I invite them to read some relatively brief passages from all three, warn them that reading philosophy is challenging, and then reassure them that we are simply using these ideas to begin our semester-long interrogation of how we have public schools and why.

When 2022 NAEP data were released, I immediately thought about a few things.

First, with the dramatic coverage of math scores dropping (see HERE and HERE), I told a few friends to brace themselves for the inevitable next step. And it took only about one day for my prediction to happen with an ad popping up on Facebook:

In the U.S., notably since the release of A Nation at Risk (see HERE and HERE) in the early 1980s, the easiest thing to predict is that the education market place is going to profit from educational crisis.

This fits into my second thought, which is the current and ongoing “science of reading” crisis that was prompted in 2018 by Emily Hanford, but was significantly boosted by the cries of “reading crisis” after the release of the 2019 NAEP data (see HERE, HERE, HERE, and HERE).

Now, I regret to note, math will be the next over-reaction, as the ad above shows now that edu-businesses scramble to add math to their offering for reading—solutions need a problem, and high-stakes testing is a problem machine.

And the big picture thing I thought about was Deleuze, from the reading I have students consider:

We are in a generalized crisis in relation to all the environments of enclosure—prison, hospital, factory, school, family….The administrations in charge never cease announcing supposedly necessary reforms: to reform schools, to reform industries, hospitals, the armed forces, prisons….In disciplinary societies one was always starting again (from school to the barracks, from the barracks to the factory), while in the societies of control one is never finished with anything—the corporation, the educational system, the armed services being metastable states coexisting in one and the same modulation, like a universal system of deformation. (pp. 3-4, 5)

“Postscript on the Societies of Control,” Giles Deleuze

Deleuze builds to a powerful and prescient warning:

For the school system (emphasis in original): continuous forms of control, and the effect on the school of perpetual training, the corresponding abandonment of all university research, the introduction of the “corporation” at all levels of schooling. (p. 7)

“Postscript on the Societies of Control,” Giles Deleuze

As a key example, many (if not most) teachers of reading in the U.S. now are being told that their university training was useless, and that they need new training in the “science of reading.” And education corporations are lining up to sell schools that training, a story sold with the “science of reading” label (see about LETRS).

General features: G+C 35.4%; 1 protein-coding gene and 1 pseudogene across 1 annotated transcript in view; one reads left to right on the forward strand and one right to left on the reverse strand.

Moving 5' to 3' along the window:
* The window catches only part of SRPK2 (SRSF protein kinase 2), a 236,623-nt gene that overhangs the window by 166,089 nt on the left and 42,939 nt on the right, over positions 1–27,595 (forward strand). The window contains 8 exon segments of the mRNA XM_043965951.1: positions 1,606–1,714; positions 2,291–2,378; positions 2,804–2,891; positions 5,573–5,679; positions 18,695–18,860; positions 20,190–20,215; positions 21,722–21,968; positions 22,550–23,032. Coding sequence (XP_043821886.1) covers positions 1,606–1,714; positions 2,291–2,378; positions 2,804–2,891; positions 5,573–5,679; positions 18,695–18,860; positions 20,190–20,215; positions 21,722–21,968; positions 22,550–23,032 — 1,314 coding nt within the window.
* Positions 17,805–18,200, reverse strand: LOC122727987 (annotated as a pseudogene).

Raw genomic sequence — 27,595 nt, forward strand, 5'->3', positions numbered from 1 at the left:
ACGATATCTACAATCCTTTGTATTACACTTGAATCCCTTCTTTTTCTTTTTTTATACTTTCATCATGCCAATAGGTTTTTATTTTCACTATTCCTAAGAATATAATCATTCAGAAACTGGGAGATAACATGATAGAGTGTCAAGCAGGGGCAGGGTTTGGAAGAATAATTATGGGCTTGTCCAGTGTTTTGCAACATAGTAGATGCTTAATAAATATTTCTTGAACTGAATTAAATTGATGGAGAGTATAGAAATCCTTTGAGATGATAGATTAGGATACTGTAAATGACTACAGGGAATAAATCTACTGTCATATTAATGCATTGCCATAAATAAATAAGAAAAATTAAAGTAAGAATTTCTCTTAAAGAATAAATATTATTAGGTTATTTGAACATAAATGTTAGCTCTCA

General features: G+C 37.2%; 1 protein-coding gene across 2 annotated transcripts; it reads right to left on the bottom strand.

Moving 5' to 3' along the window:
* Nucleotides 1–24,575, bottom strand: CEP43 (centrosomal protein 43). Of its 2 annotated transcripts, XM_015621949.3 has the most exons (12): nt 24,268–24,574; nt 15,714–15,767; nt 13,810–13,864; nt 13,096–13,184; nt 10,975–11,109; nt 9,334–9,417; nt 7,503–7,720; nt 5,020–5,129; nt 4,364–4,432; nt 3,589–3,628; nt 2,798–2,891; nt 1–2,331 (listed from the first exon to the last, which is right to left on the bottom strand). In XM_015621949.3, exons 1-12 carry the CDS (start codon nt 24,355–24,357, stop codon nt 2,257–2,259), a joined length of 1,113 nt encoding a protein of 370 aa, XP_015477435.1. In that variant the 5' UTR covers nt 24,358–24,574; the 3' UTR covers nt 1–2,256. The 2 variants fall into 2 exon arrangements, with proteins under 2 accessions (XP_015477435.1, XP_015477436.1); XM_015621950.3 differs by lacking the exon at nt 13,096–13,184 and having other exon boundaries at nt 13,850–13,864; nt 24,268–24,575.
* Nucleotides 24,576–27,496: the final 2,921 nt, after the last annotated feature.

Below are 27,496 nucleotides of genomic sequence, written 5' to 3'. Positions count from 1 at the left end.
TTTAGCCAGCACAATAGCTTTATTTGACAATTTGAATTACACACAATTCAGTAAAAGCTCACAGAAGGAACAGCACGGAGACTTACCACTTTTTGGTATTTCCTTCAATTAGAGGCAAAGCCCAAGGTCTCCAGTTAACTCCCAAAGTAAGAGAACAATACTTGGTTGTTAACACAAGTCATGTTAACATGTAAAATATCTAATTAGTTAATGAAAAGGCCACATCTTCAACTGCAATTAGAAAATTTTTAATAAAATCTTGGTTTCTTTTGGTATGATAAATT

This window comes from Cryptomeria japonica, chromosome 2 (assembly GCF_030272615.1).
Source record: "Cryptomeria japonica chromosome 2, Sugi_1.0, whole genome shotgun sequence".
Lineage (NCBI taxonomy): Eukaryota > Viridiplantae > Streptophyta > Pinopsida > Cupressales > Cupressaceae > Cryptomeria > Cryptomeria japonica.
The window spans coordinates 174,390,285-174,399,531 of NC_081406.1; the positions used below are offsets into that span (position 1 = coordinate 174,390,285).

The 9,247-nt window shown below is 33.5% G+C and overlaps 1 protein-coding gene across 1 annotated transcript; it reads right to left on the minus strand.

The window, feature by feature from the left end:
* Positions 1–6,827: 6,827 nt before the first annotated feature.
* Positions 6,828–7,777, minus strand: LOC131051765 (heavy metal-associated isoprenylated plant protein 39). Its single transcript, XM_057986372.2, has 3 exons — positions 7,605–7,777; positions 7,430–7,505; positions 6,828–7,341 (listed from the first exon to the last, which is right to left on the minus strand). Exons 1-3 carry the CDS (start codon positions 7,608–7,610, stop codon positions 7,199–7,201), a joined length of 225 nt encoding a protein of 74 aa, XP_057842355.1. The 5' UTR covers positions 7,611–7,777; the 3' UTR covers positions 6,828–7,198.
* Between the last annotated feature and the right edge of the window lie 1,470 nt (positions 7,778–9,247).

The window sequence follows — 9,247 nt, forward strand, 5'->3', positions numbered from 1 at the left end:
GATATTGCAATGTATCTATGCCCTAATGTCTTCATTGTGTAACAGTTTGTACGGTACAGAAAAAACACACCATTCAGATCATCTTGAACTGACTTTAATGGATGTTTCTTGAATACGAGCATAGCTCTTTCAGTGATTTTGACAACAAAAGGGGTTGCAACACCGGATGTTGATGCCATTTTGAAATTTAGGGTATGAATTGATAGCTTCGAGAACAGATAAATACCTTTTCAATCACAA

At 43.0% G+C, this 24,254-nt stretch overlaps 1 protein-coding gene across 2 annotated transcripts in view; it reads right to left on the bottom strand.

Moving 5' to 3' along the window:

Just to be clear, this is not about the failure of teacher certification or about teaching teachers to teach or students to read; this is about profit through perpetual crisis and (re)training.

And here is the disconnect.

While I carefully help students over the course of a semester examine the claimed democratic foundations of public education (well documented in the writings of Thomas Jefferson and key figures in American education such as John Dewey), we quickly uncover that those democratic ideals are often secondary—or even erased—by market commitments.

So here we are in 2022 still riding the wave of accountability, standards, and high-stakes testing that began with A Nation at Risk and built to George W. Bush’s No Child Left Behind (NCLB).

As early as the 1990s, however, many education scholars warned that this education crisis was manufactured—essentially a political lie that was bolstered by a media frenzy and a market grab.

The education crisis/education market place dynamic has been in full swing for over forty years now, and the ugly truth is that all of the crisis rhetoric used to justify incessant accountability layered onto a constant process of new standards and new tests is, as Berliner and Biddle documented, manufactured, a lie.

As compelling as it is, we simply do not now have a reading crisis; we have never had a reading crisis.

And NAEP 2022 data do not expose a math crisis.

“Crisis” suggests something new, immediate, and pressing to address.

Student learning has been about the same for nearly a century. Some students thrive (mostly correlated with affluence and being white), many students learn in spite of the system, and too many students are neglected or mis-served (correlated strongly with poverty, minoritized race, multi-language learning, and special needs).

Just to swing back to reading, there is no decade (or even year) over the last 80 years that public, media, and political opinions expressed satisfaction in reading achievement; student reading proficiency has always been characterized as failing, and a crisis.

Always.

As we creep toward an election, we need to admit a few things.